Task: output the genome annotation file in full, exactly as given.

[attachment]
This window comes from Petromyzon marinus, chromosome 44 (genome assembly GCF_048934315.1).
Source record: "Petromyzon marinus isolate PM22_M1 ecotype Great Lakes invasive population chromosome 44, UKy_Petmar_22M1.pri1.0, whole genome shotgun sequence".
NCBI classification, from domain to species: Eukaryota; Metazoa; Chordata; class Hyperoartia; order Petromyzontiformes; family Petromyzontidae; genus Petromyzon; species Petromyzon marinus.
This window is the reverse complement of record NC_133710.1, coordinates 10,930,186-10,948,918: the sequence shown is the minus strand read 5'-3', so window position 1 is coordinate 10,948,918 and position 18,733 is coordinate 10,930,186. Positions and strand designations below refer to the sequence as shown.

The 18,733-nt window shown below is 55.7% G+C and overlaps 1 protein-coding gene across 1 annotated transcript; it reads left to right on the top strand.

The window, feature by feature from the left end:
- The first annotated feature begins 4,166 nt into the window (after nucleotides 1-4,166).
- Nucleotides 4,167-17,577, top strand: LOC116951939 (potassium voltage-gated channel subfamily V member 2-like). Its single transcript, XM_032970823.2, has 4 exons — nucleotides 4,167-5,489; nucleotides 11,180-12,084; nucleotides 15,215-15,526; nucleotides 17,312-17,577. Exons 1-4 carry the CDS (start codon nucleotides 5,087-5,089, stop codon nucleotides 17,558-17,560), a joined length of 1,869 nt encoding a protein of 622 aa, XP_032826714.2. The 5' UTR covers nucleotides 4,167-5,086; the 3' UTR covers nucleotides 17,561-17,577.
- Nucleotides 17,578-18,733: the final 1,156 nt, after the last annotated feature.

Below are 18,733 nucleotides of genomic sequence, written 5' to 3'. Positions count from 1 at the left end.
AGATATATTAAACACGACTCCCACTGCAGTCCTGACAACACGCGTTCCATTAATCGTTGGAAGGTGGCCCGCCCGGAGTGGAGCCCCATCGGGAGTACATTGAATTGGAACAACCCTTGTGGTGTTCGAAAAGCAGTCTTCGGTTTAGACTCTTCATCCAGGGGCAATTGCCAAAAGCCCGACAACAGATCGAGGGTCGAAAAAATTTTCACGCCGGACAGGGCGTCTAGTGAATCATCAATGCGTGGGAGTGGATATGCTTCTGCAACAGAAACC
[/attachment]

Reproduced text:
This window comes from Petromyzon marinus, chromosome 44 (genome assembly GCF_048934315.1).
Source record: "Petromyzon marinus isolate PM22_M1 ecotype Great Lakes invasive population chromosome 44, UKy_Petmar_22M1.pri1.0, whole genome shotgun sequence".
NCBI classification, from domain to species: Eukaryota; Metazoa; Chordata; class Hyperoartia; order Petromyzontiformes; family Petromyzontidae; genus Petromyzon; species Petromyzon marinus.
This window is the reverse complement of record NC_133710.1, coordinates 10,930,186-10,948,918: the sequence shown is the minus strand read 5'-3', so window position 1 is coordinate 10,948,918 and position 18,733 is coordinate 10,930,186. Positions and strand designations below refer to the sequence as shown.

The 18,733-nt window shown below is 55.7% G+C and overlaps 1 protein-coding gene across 1 annotated transcript; it reads left to right on the top strand.

The window, feature by feature from the left end:
- The first annotated feature begins 4,166 nt into the window (after nucleotides 1-4,166).
- Nucleotides 4,167-17,577, top strand: LOC116951939 (potassium voltage-gated channel subfamily V member 2-like). Its single transcript, XM_032970823.2, has 4 exons — nucleotides 4,167-5,489; nucleotides 11,180-12,084; nucleotides 15,215-15,526; nucleotides 17,312-17,577. Exons 1-4 carry the CDS (start codon nucleotides 5,087-5,089, stop codon nucleotides 17,558-17,560), a joined length of 1,869 nt encoding a protein of 622 aa, XP_032826714.2. The 5' UTR covers nucleotides 4,167-5,086; the 3' UTR covers nucleotides 17,561-17,577.
- Nucleotides 17,578-18,733: the final 1,156 nt, after the last annotated feature.

Below are 18,733 nucleotides of genomic sequence, written 5' to 3'. Positions count from 1 at the left end.
AGATATATTAAACACGACTCCCACTGCAGTCCTGACAACACGCGTTCCATTAATCGTTGGAAGGTGGCCCGCCCGGAGTGGAGCCCCATCGGGAGTACATTGAATTGGAACAACCCTTGTGGTGTTCGAAAAGCAGTCTTCGGTTTAGACTCTTCATCCAGGGGCAATTGCCAAAAGCCCGACAACAGATCGAGGGTCGAAAAAATTTTCACGCCGGACAGGGCGTCTAGTGAATCATCAATGCGTGGGAGTGGATATGCTTCTGCAACAGAAACC